English 2 Honors
What keeps a group of English boys calm and collected on a deserted island with the absence of adults, shelter, or recollection of what happened? In the novel Lord of The Flies by William Golding, the main character Ralph and his wise sidekick Piggy claim a conch shell as their anchor on to civilization. From the beginning Ralph uses the conch to gather and unite all the boys that were on the island. Throughout the story the conch plays a symbolic role representing not only a tie to civilization, but also Ralph’s role as a righteous and justified chief. Towards the end, the conch is thrown into a continuous struggle to preserve civilized manner, or let the savage behavior of Jack’s hunting group dominate the goodness, of which is slipping.
From the beginning of the story, the conch plays the role of being the safety net for the boys, as well as a constant reminder that they maintain order and discipline on the island. The importance of the conch is represented right at the start as Ralph and Piggy use it to summon the scattered boys. “Ralph grasped the idea and hit the shell with air from in his diaphragm. Immediately the thing sounded. A deep, harsh note boomed under the palms, spread through the intricacies of the forest and echoed back from the pink granite of the mountain”(14). Right after the conch is blown boys immediately start to leak in from the lush forest. Once everyone is together and acquainted, there is a meeting held where there is talk among the boys about needing a “chief”. After comparisons between Jack and Ralph, the more favorable selection points to not only Ralph himself but for the fact that it is he who possesses the conch. As reasons are tossed back and forth there for the selection of chief there are some specific ones that were noted about Ralph starting with “…there was his size, and attractive appearance; and most obscurely, yet most powerfully, there was the conch. The being that had blown that…was set apart”(19). As the reader can see the conch has displayed already an almost illuminating presence of power from the shell. Right from the moment Ralph claims the position of chief and bearer of the conch, there is a never-ending stab at power and control by Jack as he tries to undermine Ralph, which is present until the very end.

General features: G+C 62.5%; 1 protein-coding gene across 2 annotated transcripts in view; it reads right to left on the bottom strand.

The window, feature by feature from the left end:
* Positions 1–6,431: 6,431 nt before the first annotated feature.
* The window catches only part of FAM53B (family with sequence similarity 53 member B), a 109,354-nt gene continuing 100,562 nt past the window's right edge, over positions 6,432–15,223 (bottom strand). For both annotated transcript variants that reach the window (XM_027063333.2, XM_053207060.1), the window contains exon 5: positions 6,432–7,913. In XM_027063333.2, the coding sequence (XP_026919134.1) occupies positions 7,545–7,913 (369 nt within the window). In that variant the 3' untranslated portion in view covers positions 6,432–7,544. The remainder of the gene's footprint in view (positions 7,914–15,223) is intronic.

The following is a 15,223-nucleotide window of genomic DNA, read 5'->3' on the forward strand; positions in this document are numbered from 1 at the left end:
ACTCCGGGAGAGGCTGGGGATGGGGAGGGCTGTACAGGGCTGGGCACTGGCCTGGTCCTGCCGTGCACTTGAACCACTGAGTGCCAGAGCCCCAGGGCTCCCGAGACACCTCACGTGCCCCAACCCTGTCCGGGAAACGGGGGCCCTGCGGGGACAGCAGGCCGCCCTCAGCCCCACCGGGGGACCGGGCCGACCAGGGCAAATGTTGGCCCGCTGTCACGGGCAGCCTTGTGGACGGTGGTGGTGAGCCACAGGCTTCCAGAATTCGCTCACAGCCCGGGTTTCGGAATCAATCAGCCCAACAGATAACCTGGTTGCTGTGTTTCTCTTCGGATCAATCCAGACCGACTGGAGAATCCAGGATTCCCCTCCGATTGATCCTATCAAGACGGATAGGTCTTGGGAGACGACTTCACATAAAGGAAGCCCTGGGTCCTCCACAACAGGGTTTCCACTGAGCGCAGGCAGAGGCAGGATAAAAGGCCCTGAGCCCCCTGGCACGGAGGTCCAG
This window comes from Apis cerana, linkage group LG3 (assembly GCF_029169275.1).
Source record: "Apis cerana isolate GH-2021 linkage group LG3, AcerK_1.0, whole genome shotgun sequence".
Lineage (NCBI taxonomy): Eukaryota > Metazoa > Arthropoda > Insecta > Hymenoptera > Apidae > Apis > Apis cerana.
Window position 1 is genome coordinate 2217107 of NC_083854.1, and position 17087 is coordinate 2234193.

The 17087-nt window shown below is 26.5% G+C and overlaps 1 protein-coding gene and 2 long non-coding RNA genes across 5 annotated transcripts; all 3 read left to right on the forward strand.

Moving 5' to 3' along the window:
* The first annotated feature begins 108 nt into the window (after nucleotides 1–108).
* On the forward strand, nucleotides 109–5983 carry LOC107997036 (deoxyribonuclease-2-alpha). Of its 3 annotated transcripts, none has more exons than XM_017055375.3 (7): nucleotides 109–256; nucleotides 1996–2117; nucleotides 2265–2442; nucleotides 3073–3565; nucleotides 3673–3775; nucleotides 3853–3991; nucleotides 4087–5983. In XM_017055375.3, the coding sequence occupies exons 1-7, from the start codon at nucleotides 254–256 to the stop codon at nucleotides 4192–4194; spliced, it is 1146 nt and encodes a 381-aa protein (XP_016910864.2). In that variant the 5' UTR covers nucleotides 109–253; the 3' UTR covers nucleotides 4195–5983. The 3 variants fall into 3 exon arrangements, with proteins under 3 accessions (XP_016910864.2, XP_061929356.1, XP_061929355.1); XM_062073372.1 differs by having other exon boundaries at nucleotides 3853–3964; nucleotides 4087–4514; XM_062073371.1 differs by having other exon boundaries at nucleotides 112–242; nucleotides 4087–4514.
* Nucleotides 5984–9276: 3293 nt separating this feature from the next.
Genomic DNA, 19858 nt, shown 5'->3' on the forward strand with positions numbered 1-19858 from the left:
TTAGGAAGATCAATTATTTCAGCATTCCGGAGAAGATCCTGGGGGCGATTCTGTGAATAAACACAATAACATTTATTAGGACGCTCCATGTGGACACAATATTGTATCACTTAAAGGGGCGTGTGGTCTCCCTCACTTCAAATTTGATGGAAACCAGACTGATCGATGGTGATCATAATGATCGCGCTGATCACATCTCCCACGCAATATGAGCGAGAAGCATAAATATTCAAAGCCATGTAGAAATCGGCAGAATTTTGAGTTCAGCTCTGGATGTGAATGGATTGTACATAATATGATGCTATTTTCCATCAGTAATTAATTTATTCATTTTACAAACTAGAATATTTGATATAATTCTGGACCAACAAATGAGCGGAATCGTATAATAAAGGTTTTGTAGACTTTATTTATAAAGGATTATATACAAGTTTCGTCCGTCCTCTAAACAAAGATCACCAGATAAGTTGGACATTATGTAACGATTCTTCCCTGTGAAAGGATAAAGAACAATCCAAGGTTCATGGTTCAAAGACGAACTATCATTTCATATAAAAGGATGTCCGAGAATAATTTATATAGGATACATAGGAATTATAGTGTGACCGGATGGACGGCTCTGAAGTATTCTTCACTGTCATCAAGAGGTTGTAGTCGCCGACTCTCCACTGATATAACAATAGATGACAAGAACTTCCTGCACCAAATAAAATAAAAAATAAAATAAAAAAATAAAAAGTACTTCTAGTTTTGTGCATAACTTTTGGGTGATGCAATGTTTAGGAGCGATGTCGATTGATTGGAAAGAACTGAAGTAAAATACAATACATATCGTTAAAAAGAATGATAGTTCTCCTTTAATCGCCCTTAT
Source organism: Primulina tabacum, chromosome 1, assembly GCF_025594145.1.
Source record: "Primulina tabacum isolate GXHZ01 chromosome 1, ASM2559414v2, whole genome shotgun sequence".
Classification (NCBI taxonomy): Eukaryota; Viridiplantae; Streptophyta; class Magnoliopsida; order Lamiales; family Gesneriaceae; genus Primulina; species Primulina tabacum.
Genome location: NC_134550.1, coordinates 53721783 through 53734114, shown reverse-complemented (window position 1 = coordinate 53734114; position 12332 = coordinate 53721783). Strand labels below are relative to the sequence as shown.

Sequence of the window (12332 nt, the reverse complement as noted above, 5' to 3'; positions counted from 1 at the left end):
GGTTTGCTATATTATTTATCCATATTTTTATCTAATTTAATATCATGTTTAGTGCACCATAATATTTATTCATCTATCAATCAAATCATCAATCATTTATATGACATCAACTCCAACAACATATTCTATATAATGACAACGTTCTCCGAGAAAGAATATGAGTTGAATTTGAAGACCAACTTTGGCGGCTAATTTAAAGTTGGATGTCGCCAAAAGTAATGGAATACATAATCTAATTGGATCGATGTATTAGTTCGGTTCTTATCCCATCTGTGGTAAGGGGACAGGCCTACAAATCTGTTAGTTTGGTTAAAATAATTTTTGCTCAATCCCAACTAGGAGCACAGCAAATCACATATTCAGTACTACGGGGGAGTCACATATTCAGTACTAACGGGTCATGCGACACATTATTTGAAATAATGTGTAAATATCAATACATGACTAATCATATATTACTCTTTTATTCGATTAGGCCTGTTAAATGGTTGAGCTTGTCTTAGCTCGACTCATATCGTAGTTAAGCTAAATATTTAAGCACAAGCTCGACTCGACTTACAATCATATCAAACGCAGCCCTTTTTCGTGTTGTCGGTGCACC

Towards the middle of the novel is when Ralph’s authority gets questioned. Along with the organization of the boys little society seeming to slowly evaporate into a regressed state of savagery of which Ralph, Piggy, Simon, and SamnEric seem to avoid. At this point Jack has established a group known as the “hunters” and is as thirsty for control as ever as he demonstrates when he announces to a group of boys “We’ll hunt. I’m going to be chief”(123). As events start to fold out and the story continues, the only thing that keeps Ralph holding on to a any link to authority is the conch, but even that seems to be growing less and less of importance in the eyes of Jack’s tribe. In addition to this the reader can also notice that between the two tribes only one is in possession of the conch, which is Ralph's tribe. The symbolization of possessing the conch is that they maintain a civilized structure as well as being able to do things such as maintain a fire and also be able to calmly talk about practical issues that must be addressed at the meetings. In contrast Jack’s tribe, which lacks the conch, is always acting foolish and savage, this could be because they lack the anchor to civilization. Furthermore a great example that shows the crumbling of their society is when Jack leads a plot to steal the fire as he explains to the hunters. “We’ll raid them and take fire…Roger can snatch a branch while I say what I want”(128).This represented really a moral turn for the worst for jack’s group because they had to “steal” the fire which is an indication of delinquent